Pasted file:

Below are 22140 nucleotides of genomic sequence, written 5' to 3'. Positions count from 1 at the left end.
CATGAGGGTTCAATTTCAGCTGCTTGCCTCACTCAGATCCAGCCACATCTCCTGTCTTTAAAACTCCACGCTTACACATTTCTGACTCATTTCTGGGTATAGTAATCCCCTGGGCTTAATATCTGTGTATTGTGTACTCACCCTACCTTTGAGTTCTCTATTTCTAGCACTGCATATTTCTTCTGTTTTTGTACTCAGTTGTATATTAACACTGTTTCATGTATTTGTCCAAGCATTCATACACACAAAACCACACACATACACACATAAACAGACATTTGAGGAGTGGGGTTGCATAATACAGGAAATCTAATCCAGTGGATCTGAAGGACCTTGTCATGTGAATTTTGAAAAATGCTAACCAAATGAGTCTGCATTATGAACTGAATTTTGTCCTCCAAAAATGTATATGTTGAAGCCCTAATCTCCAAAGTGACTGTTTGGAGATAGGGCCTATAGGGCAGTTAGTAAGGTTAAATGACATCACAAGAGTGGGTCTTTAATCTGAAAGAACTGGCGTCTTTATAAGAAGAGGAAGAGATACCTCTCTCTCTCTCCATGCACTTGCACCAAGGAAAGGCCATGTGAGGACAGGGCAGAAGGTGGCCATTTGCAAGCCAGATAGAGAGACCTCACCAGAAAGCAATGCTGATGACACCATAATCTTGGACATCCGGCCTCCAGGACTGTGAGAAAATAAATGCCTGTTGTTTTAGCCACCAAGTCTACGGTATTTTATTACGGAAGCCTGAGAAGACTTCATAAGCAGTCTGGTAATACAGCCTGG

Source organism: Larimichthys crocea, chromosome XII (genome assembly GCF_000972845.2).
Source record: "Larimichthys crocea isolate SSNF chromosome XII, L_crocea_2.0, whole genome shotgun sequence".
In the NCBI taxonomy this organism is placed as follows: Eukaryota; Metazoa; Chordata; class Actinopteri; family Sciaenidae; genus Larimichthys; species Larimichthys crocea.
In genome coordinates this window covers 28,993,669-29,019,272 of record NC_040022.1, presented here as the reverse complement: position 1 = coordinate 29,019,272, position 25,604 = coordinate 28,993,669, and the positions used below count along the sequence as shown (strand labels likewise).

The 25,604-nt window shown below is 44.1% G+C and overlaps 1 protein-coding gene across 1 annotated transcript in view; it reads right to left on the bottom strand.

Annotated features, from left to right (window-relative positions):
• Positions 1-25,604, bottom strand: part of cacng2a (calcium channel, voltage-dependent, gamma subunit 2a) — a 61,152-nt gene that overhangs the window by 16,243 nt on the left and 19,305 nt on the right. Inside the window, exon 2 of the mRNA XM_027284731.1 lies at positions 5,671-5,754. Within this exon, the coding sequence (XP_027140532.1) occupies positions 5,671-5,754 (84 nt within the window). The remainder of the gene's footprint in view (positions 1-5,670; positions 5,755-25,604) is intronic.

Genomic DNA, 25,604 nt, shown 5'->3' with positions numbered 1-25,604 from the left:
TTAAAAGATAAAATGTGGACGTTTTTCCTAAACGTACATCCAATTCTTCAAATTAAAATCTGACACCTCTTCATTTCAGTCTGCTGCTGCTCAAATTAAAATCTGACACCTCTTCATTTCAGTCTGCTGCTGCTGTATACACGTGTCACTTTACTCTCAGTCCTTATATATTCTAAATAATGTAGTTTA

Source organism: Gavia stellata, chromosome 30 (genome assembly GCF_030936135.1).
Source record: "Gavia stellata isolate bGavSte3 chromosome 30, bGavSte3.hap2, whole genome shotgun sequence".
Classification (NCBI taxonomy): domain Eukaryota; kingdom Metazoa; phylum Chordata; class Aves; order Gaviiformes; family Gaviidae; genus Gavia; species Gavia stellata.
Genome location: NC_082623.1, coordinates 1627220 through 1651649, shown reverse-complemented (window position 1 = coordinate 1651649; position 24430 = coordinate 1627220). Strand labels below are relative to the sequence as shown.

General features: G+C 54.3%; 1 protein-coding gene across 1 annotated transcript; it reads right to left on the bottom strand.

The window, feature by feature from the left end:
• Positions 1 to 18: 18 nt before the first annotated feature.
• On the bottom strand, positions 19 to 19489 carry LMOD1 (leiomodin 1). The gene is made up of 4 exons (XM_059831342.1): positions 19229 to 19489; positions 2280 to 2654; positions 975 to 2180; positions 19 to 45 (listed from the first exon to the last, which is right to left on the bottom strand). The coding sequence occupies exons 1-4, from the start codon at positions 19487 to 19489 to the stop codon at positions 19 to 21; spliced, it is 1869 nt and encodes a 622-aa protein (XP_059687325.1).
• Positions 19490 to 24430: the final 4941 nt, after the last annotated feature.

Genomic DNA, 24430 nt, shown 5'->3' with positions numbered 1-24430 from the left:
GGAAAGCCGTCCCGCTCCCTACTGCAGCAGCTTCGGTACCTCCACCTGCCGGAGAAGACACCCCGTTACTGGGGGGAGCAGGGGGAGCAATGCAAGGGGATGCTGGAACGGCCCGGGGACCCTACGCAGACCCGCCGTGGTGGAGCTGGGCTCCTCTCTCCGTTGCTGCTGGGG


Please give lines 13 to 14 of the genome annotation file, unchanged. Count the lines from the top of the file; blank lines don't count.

Source record: "Gavia stellata isolate bGavSte3 chromosome 30, bGavSte3.hap2, whole genome shotgun sequence".
Classification (NCBI taxonomy): domain Eukaryota; kingdom Metazoa; phylum Chordata; class Aves; order Gaviiformes; family Gaviidae; genus Gavia; species Gavia stellata.